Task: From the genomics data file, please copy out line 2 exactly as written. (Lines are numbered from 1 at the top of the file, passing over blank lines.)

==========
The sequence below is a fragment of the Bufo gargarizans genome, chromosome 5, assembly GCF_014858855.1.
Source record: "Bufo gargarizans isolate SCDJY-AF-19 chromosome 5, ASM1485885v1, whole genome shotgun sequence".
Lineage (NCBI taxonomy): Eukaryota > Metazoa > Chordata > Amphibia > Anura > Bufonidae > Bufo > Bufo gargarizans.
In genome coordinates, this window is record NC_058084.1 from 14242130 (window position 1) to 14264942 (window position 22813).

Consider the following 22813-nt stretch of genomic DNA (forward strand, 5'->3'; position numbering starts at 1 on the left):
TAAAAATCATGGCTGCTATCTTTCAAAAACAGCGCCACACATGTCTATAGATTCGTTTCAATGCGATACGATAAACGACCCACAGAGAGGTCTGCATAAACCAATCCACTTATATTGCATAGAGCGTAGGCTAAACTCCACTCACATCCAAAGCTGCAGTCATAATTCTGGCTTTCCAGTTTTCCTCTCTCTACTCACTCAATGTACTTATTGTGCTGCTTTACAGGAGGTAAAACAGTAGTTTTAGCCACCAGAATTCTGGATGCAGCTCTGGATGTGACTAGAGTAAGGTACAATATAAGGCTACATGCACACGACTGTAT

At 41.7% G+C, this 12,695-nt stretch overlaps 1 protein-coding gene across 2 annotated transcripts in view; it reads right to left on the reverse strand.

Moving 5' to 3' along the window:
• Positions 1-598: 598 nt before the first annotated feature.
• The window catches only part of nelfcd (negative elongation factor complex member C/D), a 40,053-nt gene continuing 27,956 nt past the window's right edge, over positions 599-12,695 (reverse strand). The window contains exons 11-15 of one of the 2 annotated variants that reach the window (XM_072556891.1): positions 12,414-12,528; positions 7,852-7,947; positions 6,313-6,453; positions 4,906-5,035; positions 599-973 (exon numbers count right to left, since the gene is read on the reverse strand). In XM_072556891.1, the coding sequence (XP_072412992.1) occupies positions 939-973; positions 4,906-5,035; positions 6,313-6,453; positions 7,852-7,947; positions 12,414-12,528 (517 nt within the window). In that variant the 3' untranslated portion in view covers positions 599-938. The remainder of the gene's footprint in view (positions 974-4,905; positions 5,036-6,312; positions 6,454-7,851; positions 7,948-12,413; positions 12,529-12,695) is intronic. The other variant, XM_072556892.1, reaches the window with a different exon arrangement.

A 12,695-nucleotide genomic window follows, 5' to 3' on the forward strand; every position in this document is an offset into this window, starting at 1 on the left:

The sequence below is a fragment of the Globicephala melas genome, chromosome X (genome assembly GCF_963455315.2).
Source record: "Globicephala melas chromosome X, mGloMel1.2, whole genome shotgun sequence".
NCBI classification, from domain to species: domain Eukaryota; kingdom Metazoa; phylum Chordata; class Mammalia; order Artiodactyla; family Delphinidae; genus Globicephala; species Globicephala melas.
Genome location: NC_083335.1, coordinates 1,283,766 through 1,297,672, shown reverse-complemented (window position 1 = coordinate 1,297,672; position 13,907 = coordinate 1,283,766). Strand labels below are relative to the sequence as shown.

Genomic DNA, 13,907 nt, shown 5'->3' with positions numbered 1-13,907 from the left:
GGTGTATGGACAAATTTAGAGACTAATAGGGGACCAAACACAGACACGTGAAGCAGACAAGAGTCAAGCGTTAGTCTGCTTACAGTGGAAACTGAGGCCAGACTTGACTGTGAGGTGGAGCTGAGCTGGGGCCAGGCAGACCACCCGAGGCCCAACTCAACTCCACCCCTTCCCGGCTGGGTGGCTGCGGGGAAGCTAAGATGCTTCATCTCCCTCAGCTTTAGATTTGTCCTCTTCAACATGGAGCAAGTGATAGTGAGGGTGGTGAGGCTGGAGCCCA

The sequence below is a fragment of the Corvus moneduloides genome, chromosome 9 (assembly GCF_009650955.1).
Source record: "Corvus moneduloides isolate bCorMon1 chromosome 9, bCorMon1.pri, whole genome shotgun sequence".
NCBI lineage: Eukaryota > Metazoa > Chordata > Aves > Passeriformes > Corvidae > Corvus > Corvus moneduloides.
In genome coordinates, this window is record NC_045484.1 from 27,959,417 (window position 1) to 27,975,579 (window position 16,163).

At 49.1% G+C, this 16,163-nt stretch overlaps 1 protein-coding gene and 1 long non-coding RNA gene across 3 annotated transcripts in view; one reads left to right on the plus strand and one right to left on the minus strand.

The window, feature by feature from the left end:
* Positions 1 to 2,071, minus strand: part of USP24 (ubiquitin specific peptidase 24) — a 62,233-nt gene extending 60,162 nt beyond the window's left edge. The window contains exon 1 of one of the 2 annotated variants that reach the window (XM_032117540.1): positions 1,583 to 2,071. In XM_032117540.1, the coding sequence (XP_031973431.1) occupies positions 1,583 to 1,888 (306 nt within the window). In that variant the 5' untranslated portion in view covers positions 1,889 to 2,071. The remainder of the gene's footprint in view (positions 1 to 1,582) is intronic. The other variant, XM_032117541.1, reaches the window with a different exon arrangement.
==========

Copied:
Source record: "Bufo gargarizans isolate SCDJY-AF-19 chromosome 5, ASM1485885v1, whole genome shotgun sequence".